Review - Classical: National Youth Orchestra/En Shao
National Youth Orchestra of Ireland/En Shao at National Concert Hall, Dublin
Now in its 45th season, the National Youth Orchestra of Ireland keeps growing from strength to strength, with 2014 recognised perhaps as a 'vintage' year.
With more than 100 young musicians, including guests from Austria and Portugal, the orchestra fills the platform under Chinese conductor En Shao for a challenging mix of Rimsky-Korsakov, Walton and Rachmaninoff that would test even the most experienced players.
The centrepiece of the programme is William Walton's Viola Concerto – a work of serious intent that brings the extraordinarily talented German soloist Nils Mönkemeyer to NYOI for the first time.
Dating from 1929, Walton revised the concerto in 1960, lightening his orchestral textures and ensuring the delicacy of the viola's autumnal timbres are never obscured. Mönkemeyer's interpretation is lyrically thoughtful in pursuing the music's tranquil development. Not that the piece is consistently serene as it contains many passages of pulsating energy.
However, the opening Andante is moderately mournful – something that finds Mönkemeyer particularly sensitive.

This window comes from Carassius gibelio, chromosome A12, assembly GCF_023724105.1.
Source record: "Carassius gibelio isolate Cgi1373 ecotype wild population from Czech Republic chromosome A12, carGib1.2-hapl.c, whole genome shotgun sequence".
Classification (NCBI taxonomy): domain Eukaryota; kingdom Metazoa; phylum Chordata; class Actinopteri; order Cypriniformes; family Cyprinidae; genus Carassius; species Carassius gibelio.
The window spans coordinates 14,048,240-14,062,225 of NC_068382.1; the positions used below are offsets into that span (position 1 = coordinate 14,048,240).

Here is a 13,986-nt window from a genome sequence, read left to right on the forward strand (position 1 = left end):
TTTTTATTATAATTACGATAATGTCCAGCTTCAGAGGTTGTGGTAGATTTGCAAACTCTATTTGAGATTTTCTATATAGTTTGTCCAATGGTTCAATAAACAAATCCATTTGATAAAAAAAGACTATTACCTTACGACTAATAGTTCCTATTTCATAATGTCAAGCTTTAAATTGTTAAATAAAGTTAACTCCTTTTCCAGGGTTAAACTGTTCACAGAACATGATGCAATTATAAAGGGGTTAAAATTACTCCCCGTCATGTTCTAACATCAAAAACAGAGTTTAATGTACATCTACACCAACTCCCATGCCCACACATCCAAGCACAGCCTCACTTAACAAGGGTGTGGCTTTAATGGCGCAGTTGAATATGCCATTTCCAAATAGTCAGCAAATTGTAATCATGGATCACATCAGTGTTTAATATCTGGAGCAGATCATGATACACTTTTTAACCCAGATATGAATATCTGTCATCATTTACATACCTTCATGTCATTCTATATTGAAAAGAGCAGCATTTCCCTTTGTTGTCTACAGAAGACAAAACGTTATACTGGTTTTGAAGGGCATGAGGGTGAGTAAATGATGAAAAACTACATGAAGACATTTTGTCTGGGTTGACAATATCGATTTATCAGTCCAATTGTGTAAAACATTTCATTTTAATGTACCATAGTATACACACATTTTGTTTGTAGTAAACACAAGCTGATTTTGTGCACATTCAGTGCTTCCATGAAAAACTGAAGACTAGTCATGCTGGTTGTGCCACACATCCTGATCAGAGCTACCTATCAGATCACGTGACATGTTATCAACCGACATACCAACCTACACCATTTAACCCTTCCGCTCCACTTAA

Contrast comes with the fleeting rondo-like Scherzo that engages the soloist in continuously bouncing activity.
The bracing elements of the accompaniment shows something of Walton's earlier pictorial 'Portsmouth Point' Overture and pre-figures the exotic brilliance of the iridescent scoring in his oratorio 'Belshazzar's Feast'.
'Walton's Finale' is the concerto's longest movement, with Nils Mönkemeyer possibly at his most elegiac in pursuing the composer's eloquent discourses. His idyllic conclusion has a soul-searching quality, with En Shao ensuring NYOI is equally conscientious in its support.
Mönkemeyer offers a delightful encore through a solo Bach Gigue and, for it, dons a red NYOI 'off-duty' sweater in a spontaneous gesture of camaraderie with his younger companions.
There is warmth and depth in NYOI's string tone, while its brass has a very solid fundament with the horn section showing unfailingly burnished tone. Principal clarinettist Fionnuala MacMahon turns each of her significant solos into something exceptional and is nicely sustained by her woodwind siblings.
The expansive slow movement has Rachmaninoff at his most indulgently romantic and En Shao draws a richly emotional reaction from his ensemble. A rousing Finale here brings the Symphony to its dramatic close.
Maestro Shao builds its climaxes powerfully and NYOI's response to his masterly direction is no less compelling.